The sold-out signs for The Slow Readers Club’s biggest headline show to date went up three months ago. Their journey has been one of the most heartwarming and well-deserved rises to the top, one that’s been achieved with a humility and a connection to their fanbase that’s rarely witnessed these days. Tonight was an indisputable triumph, three and a half thousand devotees joined in unison to hail the victory of the underdog and witness a performance that made even this hallowed hall feel like a stopping off point on a ride to somewhere even grander. With PINS and LIINES on the bill it felt like the underground scene in Manchester has risen again.
Four years ago, we reviewed two shows within a week of each other. The Slow Readers Club, fresh off the back of some national airplay on XFM, headlined one of that station’s club nights at Band On The Wall. At best fifty people turned up and it felt like a kick in the nuts both for them and those that championed the band, one of those moments where they must have thought whether it was worth it all. A week or so later, we stumbled into a fanzine launch in Gullivers, just round the corner, and found LIINES, playing to an audience you could count on your hands early on a Sunday evening. Within thirty seconds we were hooked. Fast forward to tonight and the most iconic venue in Manchester is full and here for them. It’s a proud moment for two wonderful bands who deserve every little bit of success they’ve now got, payback for all those nights where they wondered if they would ever get that break that their music and their approach to it undoubtedly deserved.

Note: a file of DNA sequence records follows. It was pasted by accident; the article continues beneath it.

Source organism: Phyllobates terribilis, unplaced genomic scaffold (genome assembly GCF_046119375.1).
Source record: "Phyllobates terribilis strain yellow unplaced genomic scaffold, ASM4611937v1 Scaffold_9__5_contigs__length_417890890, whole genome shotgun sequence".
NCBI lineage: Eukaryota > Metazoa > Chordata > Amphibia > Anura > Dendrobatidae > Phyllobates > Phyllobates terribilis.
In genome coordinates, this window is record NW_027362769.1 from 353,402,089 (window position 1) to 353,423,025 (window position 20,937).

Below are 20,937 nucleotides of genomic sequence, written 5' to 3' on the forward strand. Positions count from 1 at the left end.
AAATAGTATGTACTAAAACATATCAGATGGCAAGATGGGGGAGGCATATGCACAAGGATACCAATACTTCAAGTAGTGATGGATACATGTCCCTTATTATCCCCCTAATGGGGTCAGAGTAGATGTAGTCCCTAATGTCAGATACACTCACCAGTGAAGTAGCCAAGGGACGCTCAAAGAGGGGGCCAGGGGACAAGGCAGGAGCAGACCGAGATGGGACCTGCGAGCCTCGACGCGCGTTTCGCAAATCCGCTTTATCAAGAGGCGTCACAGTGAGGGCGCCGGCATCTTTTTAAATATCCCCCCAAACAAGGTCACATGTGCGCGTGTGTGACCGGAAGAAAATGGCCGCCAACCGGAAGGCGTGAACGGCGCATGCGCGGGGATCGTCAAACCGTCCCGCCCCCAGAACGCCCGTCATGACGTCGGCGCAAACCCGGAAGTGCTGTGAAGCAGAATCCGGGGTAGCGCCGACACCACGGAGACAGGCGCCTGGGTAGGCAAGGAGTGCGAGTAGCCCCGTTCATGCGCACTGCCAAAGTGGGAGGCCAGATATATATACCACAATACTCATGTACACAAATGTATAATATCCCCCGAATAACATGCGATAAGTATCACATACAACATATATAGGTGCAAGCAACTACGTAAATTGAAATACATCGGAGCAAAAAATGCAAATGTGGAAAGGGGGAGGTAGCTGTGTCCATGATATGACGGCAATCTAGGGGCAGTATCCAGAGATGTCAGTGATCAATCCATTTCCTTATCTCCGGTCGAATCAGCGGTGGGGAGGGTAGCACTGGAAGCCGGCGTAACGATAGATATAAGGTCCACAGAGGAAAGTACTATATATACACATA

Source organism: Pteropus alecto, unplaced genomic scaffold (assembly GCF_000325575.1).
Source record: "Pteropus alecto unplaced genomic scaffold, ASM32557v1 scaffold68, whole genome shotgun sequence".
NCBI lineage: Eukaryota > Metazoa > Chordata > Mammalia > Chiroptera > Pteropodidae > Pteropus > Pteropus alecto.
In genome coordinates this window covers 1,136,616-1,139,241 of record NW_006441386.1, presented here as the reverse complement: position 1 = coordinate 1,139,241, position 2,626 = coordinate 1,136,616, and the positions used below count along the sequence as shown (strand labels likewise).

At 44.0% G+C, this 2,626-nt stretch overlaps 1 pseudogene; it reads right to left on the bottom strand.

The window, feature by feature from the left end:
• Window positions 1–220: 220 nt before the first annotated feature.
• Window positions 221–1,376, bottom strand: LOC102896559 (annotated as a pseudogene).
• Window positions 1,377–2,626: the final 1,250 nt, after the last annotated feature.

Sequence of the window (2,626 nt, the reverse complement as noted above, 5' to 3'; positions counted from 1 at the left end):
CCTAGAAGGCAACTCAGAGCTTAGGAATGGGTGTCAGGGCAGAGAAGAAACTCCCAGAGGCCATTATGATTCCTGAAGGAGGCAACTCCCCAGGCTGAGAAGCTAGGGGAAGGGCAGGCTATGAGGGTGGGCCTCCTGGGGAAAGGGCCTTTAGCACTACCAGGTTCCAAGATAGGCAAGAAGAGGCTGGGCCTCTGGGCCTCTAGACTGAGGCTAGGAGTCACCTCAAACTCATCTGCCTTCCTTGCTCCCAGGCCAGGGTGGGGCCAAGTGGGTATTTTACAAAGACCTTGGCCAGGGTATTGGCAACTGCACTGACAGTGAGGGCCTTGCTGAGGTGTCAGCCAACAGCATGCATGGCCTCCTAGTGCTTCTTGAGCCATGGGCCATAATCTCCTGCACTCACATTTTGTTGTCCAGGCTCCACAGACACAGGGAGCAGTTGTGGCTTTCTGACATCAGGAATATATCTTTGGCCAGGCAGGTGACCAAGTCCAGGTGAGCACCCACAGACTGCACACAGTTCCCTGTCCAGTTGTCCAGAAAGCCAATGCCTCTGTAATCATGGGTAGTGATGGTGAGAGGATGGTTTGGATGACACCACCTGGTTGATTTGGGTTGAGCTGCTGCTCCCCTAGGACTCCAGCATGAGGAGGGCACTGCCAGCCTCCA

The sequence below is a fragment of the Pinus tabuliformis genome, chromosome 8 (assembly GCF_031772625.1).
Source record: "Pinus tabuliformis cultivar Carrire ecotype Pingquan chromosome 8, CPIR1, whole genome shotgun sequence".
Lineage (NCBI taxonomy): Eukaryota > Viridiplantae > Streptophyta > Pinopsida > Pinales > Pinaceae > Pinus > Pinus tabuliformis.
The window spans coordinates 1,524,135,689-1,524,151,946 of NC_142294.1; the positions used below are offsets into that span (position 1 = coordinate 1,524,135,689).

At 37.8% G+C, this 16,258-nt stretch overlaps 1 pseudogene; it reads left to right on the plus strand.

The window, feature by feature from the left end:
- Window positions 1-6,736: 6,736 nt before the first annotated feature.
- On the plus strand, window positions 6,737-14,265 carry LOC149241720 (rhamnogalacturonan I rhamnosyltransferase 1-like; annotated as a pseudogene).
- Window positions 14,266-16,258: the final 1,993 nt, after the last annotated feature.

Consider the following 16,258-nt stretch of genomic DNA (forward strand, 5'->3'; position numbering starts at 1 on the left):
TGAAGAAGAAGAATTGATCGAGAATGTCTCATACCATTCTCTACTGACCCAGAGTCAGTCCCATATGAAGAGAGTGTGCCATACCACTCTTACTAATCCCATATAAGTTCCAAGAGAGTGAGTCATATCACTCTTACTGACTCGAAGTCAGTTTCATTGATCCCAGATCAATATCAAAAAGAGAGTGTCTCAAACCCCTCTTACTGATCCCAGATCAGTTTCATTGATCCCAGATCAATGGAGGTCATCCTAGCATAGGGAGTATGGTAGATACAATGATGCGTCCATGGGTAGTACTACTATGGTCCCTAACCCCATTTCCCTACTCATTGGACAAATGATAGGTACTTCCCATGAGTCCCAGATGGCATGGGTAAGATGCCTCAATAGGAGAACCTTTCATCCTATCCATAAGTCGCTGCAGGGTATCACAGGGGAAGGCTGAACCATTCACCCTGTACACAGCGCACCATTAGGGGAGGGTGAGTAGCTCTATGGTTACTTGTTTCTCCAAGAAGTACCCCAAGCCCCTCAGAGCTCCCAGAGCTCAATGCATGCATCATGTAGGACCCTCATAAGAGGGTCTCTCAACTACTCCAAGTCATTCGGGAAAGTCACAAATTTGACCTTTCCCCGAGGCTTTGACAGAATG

LIINES open up proceedings and there’s already a healthy crowd assembled. They start with a new song called On And On, but the set is mostly made up of tracks from their wonderful debut album Stop / Start which has got them the attention of Sleaford Mods and a personal invite to support on their huge thirty-two date tour next year. Hopefully that will prove to be their “James” moment that catapulted tonight’s headliners to a wider audience that was unable to resist their charms.
It’s strange seeing Zoe, Leila and Tamsin quite so far apart, and despite them not being turned up loud enough, the growing crowd give them a rapturous deserved reception. The double blast of Disappear and Be Here mid-set are the type of songs that music lovers gush about - if they ever get to hear them - whilst Never There has never quite sounded so glorious as it does in this huge hallowed room. Zoe doesn't seem to quite believe that they're up there on that stage, but it's that modesty that makes the crowd warm to them. 2019 promises to be a big year for them and with it further proof that substance can win through over (questionable) style, music and the ability to craft a song above creating a sound or a vibe. LIINES are a proper band for music lovers and we love them.
PINS have been around for what seems like an eternity, with two great albums Girls Like Us and Wild Nights under their belt. In the year since we last saw them they’ve undergone a radical transformation. They’re down to three core members - Faith, Lois and Kyogen - accompanied by two vocalists and a new drummer - and their set is completely new material. It’s a brave move, but one that shows that they refuse to rest on their laurels and have a steadfast belief that, like the headliners, their day will come.